I failed to learn the Tibetan name for our next Tibetan grandmother. We called her by her sinicised name, Gemachu (格玛初). Her son had just finished building a modern guesthouse but kept a room in the traditional style. It had an ingenious Tibetan indoor hearth at its centre, which can be used to warm the family as they gossip about the annoying neighbours as well as for making dinner. It was a little disappointing to hear that none of the other houses in the village have preserved a hearth like this. I think I'll steal this kitchen-lounge fusion idea for my dream home.
Grandma Gemachu showed us how to make ash-toasted Tibetan momo - basically unleavened wheat bread baked by burying it in the ashes of the wood fire. Just a quick dust off and it's ready to eat. She dipped it in Sichuan-style chilli oil (kind of like lao gan ma). Another great idea I'll steal. It went down a treat with the classic yak butter tea.
Yuhu Village - Yunnan Province
In a vast empty valley between the touristy town of Lijiang and the 6000-metre-high Mt. Yulong, the horse-riding Naxi people make their home in Yuhu village. I remember being in a very foul mood when I arrived. It was after a string of infuriating logistical challenges combined with lack of sleep. I could draw no pleasure from the fairytale-like world as my heart was weighed down with work. Until I met Laiya.
I decided to go on a walk around the village by myself. A while later, I realised that I wasn't alone. The old mutt living at the guesthouse seemed to sense my negative aura and decided to escort me around the village. I had no food on me, nothing to offer him in exchange, yet Laiya would step when I stepped and stop when I stopped. By the end of my walk I could see the magic in the world again.
For some reason, Laiya would stick close to me for the rest of our stay (and not any of the other crew). We trusted each other so much that I thought it would be fun to have him cameo in our show. The crew thought I was nuts but hey, he made the cut in the end!
Zhao-nainai ( 赵有执 ) lives with her talented daughter, Lushan (not pictured—the one in the photos is an imposter), who started a cafe and restaurant in front of their house. We all fell in love with nainai at first sight. Especially our producer who seemed to have adopted herself into their family. Zhao-nainai helps out at the cafe once in a while but most of her time is spent hanging out at the village square with her neighbour and bestie, Li-nainai ( 李近花 ). They showed us how to make Naxi hotpot in a classic copper pot and beautiful Naxi mooncakes but I was too busy working to take any photos.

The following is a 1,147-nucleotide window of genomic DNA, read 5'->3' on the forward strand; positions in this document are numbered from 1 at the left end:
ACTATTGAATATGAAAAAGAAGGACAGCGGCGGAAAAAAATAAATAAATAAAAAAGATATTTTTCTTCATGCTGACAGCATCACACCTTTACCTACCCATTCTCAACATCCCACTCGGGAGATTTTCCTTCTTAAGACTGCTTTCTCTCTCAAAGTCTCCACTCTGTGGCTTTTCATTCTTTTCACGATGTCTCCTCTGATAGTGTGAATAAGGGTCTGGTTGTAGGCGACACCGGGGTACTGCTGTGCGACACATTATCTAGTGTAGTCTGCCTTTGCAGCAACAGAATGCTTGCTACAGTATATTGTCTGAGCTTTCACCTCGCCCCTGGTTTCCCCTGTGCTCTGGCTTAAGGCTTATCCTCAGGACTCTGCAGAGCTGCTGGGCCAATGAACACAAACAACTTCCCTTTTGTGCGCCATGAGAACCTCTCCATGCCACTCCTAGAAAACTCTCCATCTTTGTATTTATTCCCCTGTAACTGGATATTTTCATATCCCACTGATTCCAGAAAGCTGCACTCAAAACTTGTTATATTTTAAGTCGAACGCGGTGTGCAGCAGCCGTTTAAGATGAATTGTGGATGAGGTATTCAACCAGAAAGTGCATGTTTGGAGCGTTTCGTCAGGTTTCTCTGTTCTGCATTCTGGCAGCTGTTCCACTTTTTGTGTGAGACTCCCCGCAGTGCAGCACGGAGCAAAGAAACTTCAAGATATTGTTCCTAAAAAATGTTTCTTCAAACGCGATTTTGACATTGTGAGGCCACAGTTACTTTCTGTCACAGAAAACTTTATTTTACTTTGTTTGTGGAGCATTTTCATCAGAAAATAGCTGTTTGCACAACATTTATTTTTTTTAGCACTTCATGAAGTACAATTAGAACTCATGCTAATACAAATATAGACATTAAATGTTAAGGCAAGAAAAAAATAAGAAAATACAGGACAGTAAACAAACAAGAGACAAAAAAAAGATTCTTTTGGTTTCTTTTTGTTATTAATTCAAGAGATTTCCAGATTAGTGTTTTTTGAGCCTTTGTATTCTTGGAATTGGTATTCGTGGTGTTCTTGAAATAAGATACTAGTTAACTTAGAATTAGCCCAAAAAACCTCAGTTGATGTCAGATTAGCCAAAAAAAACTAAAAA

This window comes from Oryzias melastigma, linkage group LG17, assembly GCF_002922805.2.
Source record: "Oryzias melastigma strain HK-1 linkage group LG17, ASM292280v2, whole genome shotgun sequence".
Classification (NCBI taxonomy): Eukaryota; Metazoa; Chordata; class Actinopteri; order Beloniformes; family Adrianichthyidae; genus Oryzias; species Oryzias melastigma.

We lucked out as one of the villagers happened to be having a wedding celebration and invited us over. It was a lively night, dancing and singing with the locals around a bonfire. Zhao-nainai even took the effort to dress up her involuntarily-adopted daughter.
In an interview, Lushan burst into tears while telling us that her father passed away. She reminisced about the way he used to make Zhao-nainai laugh and how the old couple prepared breakfast together as a team. Behind the camera, my eyes were welling up too. These women shared not only their smiles and laughter, but also their sincere sorrows. It was an honour to be embraced by the warmth of their family.
Li-nainai rides a bus nearly every day to Lijiang to help look after her grandchildren while her own children are at work. She told us that she wishes her children and grandchildren would move back to live with her. I wondered if I would move back if I were her son. Wouldn't it be worth giving up a stressful city job to live with family in such an idyllic home?
On our last day in Yuhu, while having lunch at Zhao-nainai's cafe, I spied on the two grandmas as they chatted quietly and laughed with each other. First Laiya, then the nainais, then a festive wedding, and an episode successfully in the can – simple, serendipitous encounters piled on from moment I entered this village as if to tell me, "Don't force it! Life doesn't have to be so hard." I think that's also what this sneakily snapped photo of two old friends is trying to say.
It was the halfway point. We'd filmed in four of China's provinces and speed-dated eight amazing grandmothers in our month-long shooting block. I flew back to New Zealand for a week and spent Christmas with my own family. I found it really hard to express to them my extremes of joy and suffering (especially with no pictures to show for it... until now) so I just glossed over the fun parts.
But the first half of shooting would prove to be much easier than the second...